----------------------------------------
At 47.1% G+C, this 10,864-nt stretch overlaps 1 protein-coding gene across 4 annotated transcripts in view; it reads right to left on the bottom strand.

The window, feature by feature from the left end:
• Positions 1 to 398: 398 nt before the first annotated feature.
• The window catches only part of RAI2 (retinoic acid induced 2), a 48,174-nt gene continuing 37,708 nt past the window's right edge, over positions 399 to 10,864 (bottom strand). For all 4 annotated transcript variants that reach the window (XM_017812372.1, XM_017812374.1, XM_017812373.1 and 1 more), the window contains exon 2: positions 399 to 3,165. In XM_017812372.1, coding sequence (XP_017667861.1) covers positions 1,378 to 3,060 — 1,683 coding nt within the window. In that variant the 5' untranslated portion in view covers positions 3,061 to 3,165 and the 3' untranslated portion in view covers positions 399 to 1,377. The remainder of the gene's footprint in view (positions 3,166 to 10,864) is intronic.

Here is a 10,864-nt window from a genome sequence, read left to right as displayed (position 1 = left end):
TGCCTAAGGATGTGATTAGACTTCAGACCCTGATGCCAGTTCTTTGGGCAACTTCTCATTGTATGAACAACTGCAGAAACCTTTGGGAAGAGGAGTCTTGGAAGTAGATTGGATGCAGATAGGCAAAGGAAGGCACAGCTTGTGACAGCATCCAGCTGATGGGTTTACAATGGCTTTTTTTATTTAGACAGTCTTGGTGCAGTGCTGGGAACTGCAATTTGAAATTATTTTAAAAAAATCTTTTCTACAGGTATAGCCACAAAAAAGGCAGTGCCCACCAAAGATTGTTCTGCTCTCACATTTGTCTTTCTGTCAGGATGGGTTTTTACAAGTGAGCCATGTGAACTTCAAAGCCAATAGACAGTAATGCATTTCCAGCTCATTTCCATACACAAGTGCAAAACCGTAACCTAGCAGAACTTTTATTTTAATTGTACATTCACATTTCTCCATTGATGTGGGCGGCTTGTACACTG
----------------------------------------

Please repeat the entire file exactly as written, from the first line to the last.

At 47.1% G+C, this 10,864-nt stretch overlaps 1 protein-coding gene across 4 annotated transcripts in view; it reads right to left on the bottom strand.

The window, feature by feature from the left end:
• Positions 1 to 398: 398 nt before the first annotated feature.
• The window catches only part of RAI2 (retinoic acid induced 2), a 48,174-nt gene continuing 37,708 nt past the window's right edge, over positions 399 to 10,864 (bottom strand). For all 4 annotated transcript variants that reach the window (XM_017812372.1, XM_017812374.1, XM_017812373.1 and 1 more), the window contains exon 2: positions 399 to 3,165. In XM_017812372.1, coding sequence (XP_017667861.1) covers positions 1,378 to 3,060 — 1,683 coding nt within the window. In that variant the 5' untranslated portion in view covers positions 3,061 to 3,165 and the 3' untranslated portion in view covers positions 399 to 1,377. The remainder of the gene's footprint in view (positions 3,166 to 10,864) is intronic.

Here is a 10,864-nt window from a genome sequence, read left to right as displayed (position 1 = left end):
TGCCTAAGGATGTGATTAGACTTCAGACCCTGATGCCAGTTCTTTGGGCAACTTCTCATTGTATGAACAACTGCAGAAACCTTTGGGAAGAGGAGTCTTGGAAGTAGATTGGATGCAGATAGGCAAAGGAAGGCACAGCTTGTGACAGCATCCAGCTGATGGGTTTACAATGGCTTTTTTTATTTAGACAGTCTTGGTGCAGTGCTGGGAACTGCAATTTGAAATTATTTTAAAAAAATCTTTTCTACAGGTATAGCCACAAAAAAGGCAGTGCCCACCAAAGATTGTTCTGCTCTCACATTTGTCTTTCTGTCAGGATGGGTTTTTACAAGTGAGCCATGTGAACTTCAAAGCCAATAGACAGTAATGCATTTCCAGCTCATTTCCATACACAAGTGCAAAACCGTAACCTAGCAGAACTTTTATTTTAATTGTACATTCACATTTCTCCATTGATGTGGGCGGCTTGTACACTG